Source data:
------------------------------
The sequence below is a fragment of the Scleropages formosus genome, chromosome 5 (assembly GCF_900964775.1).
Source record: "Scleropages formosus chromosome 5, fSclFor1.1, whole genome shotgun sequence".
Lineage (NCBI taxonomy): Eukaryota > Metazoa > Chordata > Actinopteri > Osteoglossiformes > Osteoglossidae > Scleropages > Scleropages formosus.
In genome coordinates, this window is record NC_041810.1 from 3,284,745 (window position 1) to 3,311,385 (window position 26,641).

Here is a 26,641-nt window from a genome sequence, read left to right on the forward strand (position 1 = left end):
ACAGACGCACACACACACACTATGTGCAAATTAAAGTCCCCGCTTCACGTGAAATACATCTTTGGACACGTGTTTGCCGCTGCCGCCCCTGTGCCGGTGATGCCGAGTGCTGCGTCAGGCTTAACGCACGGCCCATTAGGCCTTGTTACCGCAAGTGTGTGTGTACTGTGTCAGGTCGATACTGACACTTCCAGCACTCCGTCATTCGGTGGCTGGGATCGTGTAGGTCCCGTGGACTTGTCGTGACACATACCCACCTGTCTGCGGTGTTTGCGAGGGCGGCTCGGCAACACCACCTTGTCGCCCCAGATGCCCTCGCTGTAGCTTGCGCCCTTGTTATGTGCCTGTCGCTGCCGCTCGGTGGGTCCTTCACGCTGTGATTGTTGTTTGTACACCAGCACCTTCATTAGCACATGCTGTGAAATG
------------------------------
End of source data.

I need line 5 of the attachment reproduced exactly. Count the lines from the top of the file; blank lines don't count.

Here is a 26,641-nt window from a genome sequence, read left to right on the forward strand (position 1 = left end):